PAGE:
Treatment: When a doctor recommends you take a test or have some surgery, ask whether the doctor would suggest that his or her spouse or children go through such a procedure. Contrary to popular belief, doctors can’t cure everyone. So why cause unnecessary pain with surgery I think music and animal therapy can help more than most doctors imagine.

 Health and wellbeing: To stay healthy, always take the stairs and carry your own stuff. I take two stairs at a time, to get my muscles moving.

Inspiration: My inspiration is Robert Browning’s poem “Abt Vogler.” My father used to read it to me. It encourages us to make big art, not small scribbles. It says to try to draw a circle so huge that there is no way we can finish it while we are alive. All we see is an arch; the rest is beyond our vision but it is there in the distance.

Pain: Pain is mysterious, and having fun is the best way to forget it. If a child has a toothache, and you start playing a game together, he or she immediately forgets the pain. Hospitals must cater to the basic need of patients: We all want to have fun. At St. Luke’s we have music and animal therapies, and art classes.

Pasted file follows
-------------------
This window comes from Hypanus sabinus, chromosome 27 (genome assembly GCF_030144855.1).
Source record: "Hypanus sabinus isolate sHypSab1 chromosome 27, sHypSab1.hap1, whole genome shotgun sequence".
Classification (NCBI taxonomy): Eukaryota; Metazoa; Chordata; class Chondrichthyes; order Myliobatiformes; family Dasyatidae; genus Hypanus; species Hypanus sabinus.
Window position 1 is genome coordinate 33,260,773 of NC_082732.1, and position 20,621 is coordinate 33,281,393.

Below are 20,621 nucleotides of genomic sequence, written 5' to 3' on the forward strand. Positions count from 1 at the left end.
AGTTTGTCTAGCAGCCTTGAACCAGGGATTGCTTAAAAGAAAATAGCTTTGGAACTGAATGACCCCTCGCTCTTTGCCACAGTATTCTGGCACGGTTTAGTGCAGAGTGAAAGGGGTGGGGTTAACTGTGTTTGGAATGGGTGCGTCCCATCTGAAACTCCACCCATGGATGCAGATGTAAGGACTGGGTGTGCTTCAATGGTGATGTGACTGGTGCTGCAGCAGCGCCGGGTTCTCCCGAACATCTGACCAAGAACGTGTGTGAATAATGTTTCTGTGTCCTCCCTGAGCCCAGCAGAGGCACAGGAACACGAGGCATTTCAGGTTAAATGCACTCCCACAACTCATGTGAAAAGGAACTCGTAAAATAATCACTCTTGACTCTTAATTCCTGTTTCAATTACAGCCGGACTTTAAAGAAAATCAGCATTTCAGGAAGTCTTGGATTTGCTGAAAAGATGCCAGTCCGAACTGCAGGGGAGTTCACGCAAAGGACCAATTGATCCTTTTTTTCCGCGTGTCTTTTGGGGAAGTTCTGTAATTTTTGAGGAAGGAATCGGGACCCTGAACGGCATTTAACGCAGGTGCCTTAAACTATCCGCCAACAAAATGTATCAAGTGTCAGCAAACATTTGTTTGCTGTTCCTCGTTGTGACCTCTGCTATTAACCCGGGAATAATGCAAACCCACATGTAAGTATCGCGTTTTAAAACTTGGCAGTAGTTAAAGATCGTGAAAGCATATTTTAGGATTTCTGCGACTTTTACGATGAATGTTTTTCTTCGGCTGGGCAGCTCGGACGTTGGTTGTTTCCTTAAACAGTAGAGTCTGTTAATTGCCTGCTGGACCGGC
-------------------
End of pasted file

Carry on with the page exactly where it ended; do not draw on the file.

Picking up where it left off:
Material things: Don’t be crazy about amassing material things. Remember: You don’t know when your number is up, and you can’t take it with you to the next place.

Preparedness: Hospitals must be designed and prepared for major disasters, and they must accept every patient who appears at their doors. We designed St. Luke’s so we can operate anywhere: in the basement, in the corridors, in the chapel. Most people thought I was crazy to prepare for a catastrophe, but on March 20, 1995, I was unfortunately proven right when members of the Aum Shinrikyu religious cult launched a terrorist attack in the Tokyo subway. We accepted 740 victims and in two hours figured out that it was sarin gas that had hit them. Sadly we lost one person, but we saved 739 lives.

 Science: Science alone can’t cure or help people. Science lumps us all together, but illness is individual. Each person is unique, and diseases are connected to their hearts. To know the illness and help people, we need liberal and visual arts, not just medical ones.

Incidents and opportunities: Life is filled with incidents. On March 31, 1970, when I was 59 years old, I boarded the Yodogo, a flight from Tokyo to Fukuoka. It was a beautiful sunny morning, and as Mount Fujicame into sight, the plane was hijacked by the Japanese Communist League-Red Army Faction. I spent the next four days handcuffed to my seat in 40-degree heat. As a doctor, I looked at it all as an experiment and was amazed at how the body slowed down in a crisis.